In 2007, the USS Decatur became the first American destroyer fire a Standard Missile 3 (SM-3) to intercept a ballistic missile target. The test missile was fired from the Pacific Missile Range Facility, Barking Sands, Kauai, Hawaii.
The destroyer Decatur will leave San Diego on Tuesday on a deployment that is mainly devoted to continuing the development of Aegis Ballistic Missile Defense (BMD), an evolving system that's meant to give the Navy the reliable ability to intercept short and intermediate-range missiles in various phases of flight.
The U.S. Missile Defense Agency is developing BMD as a primary means to detect and neutralize ballistic missiles that could be fired against assets of the United States and its allies. The Defense Department has cited particular concern about Iran, which can fire short and medium-range missiles, and North Korea, which is capable of striking South Korea and Japan with missiles, says the MDA.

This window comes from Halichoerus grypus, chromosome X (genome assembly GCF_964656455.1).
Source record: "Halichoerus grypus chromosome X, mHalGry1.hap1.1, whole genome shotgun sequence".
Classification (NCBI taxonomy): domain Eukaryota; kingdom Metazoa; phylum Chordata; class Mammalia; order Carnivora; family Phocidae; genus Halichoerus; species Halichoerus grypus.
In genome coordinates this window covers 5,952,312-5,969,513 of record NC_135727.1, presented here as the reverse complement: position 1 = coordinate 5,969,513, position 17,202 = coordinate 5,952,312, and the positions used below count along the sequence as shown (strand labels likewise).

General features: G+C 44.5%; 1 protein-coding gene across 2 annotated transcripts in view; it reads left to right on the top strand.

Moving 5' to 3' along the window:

The 505-foot Decatur is one of the first sea-based platforms to stock variants of the Standard missile that can serve as ballistic missile interceptors. Only 21 American warships are "BMD capable," a number that is going to rise, says Admiral Gary Roughead, Chief of Naval Operations.
The Decatur will deploy to the Fifth Fleet area of responsibility, which extends from the Persian Gulf to parts of East Africa.
"In addition to providing ballistic missile defense capacity to two regional combatant commanders, Decatur will support the defense of key Iraqi oil infrastructure in the North Arabian Gulf with coalition partners, as well as participation in maritime security operations," said Commander Jason Salata, a spokesman for Naval Surface Force, U.S. Pacific Fleet, in San Diego.